The sorts of arguments the Reserve Bank makes, and which Mr Boshier appears to have accepted, could well be advanced by Cabinet ministers (eg clear messaging about this or that aspect of budgetary or tax policy –  all of which are substantial economic interests of the NZ government).  If they have advanced such arguments, they have generally not succeeded.  And nor should they.  Doing so would undermine effective accountability or scrutiny, even though the Minister’s formal accountability might be to Parliament (he has to get his Budget passed).
The relationship between the Minister and his or her department officials is closely parallel to that between the Governor of the Reserve Bank –  the sole legal decisionmaker (who doesn’t even have to get parliamentary approval of his decisions) –  and the staff of (in this case) the Economics and Financial Markets departments of the Bank.  One group are advisers, and the other individual is the decisionmaker.  The fact that they happen to both part of the same organisation, doesn’t affect the substantive nature of that relationship.   Manager and senior managers in the relevant departments are responsible for the quality of the advice given to the Governor, in much the same way that the Secretary is responsible for Treasury’s advice to minister (and at his discretion can allow lower level staff to provide analysis/advice directly to the Minister or his office.   I would urge you to substantively reflect on the parallel before reaching your final decision, including reflecting on how (if at all) official advice on input to the OCR is different than official advice (including supporting analysis) on any other aspect of economic policy.
Mr Boshier’s argument about potential damage to substantial economic interests itself seems insubstantial, and displaying little understanding of how financial markets (and the market scrutiny of the Reserve Bank) work.  It also appears to be based wholly on official perspectives; officials who will routinely oppose transparency (except as they control it).    All those who follow, and monitor, the Reserve Bank recognise that there is a huge degree of uncertainty about any of the assumptions the Bank (or other forecasters) make, Indeed, the Bank itself stresses that point.    Markets trade changing perceptions of the outlook all the time, each piece of new data slightly adding to the mix.   Most monitors of the Reserve Bank (many of whom have previously worked for the Bank) recognise the distinction between analysis and advice, provided as input to the Governor, and the Governor’s own final decision and communication thereof.    And since markets –  and the Bank –  know that any projections are done with huge margins of uncertainty, the pretence that economic outcomes could be substantially damaged by people knowing there were a range of views or analysis is almost laughable.  Again, there is also a distinction to be considered between possible institutional interests of the Reserve Bank and the substantial economic interests of New Zealand.   You seem to treat those two sets of interests are the same thing, but they are not.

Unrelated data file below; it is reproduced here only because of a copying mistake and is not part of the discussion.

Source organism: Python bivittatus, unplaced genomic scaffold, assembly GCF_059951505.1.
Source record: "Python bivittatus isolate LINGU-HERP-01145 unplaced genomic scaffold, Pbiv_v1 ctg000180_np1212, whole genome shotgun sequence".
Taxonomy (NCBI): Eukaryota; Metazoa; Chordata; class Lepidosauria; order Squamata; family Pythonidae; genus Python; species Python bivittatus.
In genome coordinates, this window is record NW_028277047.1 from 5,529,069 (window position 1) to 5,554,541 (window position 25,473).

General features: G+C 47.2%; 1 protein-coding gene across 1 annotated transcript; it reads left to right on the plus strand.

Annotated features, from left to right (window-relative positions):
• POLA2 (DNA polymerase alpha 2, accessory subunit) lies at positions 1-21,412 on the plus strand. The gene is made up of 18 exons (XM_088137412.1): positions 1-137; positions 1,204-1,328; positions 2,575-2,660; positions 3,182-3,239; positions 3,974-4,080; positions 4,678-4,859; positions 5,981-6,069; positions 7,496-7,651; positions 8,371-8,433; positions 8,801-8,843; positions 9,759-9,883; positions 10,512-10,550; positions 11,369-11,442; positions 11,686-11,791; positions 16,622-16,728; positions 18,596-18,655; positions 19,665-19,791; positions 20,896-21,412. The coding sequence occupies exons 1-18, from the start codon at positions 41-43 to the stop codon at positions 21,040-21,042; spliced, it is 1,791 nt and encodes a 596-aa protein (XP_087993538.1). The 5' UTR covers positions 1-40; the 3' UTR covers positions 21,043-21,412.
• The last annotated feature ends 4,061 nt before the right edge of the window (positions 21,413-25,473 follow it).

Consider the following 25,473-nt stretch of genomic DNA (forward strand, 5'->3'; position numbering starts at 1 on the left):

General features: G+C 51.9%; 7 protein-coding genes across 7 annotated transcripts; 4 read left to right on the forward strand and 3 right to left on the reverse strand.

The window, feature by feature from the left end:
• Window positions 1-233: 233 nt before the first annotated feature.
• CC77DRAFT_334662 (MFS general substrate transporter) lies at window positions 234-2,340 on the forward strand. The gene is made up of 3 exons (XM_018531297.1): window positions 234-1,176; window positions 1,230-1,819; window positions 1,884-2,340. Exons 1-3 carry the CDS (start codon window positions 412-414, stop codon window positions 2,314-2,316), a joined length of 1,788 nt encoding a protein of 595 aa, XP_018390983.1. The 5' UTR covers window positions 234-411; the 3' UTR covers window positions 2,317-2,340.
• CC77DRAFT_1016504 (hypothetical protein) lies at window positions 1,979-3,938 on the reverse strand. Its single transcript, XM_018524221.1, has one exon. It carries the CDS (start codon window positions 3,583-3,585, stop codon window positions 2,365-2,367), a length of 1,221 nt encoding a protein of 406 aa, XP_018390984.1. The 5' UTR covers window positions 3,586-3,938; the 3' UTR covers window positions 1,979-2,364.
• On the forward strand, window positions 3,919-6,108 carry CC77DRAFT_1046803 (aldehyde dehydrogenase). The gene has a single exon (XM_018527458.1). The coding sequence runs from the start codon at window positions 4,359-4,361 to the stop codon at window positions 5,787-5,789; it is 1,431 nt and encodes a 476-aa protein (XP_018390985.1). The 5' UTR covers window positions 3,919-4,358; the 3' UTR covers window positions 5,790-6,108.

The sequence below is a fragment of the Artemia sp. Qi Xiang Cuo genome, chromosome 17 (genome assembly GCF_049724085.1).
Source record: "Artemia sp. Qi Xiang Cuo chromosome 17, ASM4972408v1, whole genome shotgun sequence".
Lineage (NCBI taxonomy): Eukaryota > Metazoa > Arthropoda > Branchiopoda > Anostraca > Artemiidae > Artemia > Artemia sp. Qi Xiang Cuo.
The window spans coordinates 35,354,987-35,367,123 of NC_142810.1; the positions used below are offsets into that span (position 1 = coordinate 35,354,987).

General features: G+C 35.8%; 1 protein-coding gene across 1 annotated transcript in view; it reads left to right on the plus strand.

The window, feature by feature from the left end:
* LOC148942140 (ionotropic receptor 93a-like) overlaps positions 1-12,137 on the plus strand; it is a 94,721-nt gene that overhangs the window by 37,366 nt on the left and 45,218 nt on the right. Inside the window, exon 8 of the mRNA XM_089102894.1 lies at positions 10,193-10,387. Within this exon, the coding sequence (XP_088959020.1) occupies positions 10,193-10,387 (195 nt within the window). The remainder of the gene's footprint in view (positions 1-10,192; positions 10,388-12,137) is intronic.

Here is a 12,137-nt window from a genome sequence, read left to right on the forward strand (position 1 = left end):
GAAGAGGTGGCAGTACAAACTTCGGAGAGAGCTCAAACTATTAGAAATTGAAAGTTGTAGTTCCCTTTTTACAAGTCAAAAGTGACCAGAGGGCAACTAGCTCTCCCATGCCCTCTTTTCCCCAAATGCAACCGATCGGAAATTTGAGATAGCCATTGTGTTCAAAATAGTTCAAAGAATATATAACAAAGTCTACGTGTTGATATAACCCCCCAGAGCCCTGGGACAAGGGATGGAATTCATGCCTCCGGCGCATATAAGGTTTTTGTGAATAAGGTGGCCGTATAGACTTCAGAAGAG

Given that some more months have now passed I hope the Ombudsman is seriously considering these arguments.   But whether he is or not, I call on the Governor to take seriously his words about greater openness and more transparency, and put in place proactively a new regime (perhaps for the new MPC) in which staff background papers provided to the Governor and MPC are released, with a suitable lag (perhaps four to six weeks) as a matter of course.  Doing so would be a significant step forward, and should help to boost market and public confidence in the Bank.  It wouldn’t be terribly radical; it is pretty much what is done for the government’s Budget each year.  Perhaps the new Treasury observer could explain to his Bank colleagues how it works, and how Treasury continues to function, continues to offer free and frank advice, even knowing that in time the background work will most probably be open to scrutiny.  It is how open democracies, open societies, should work.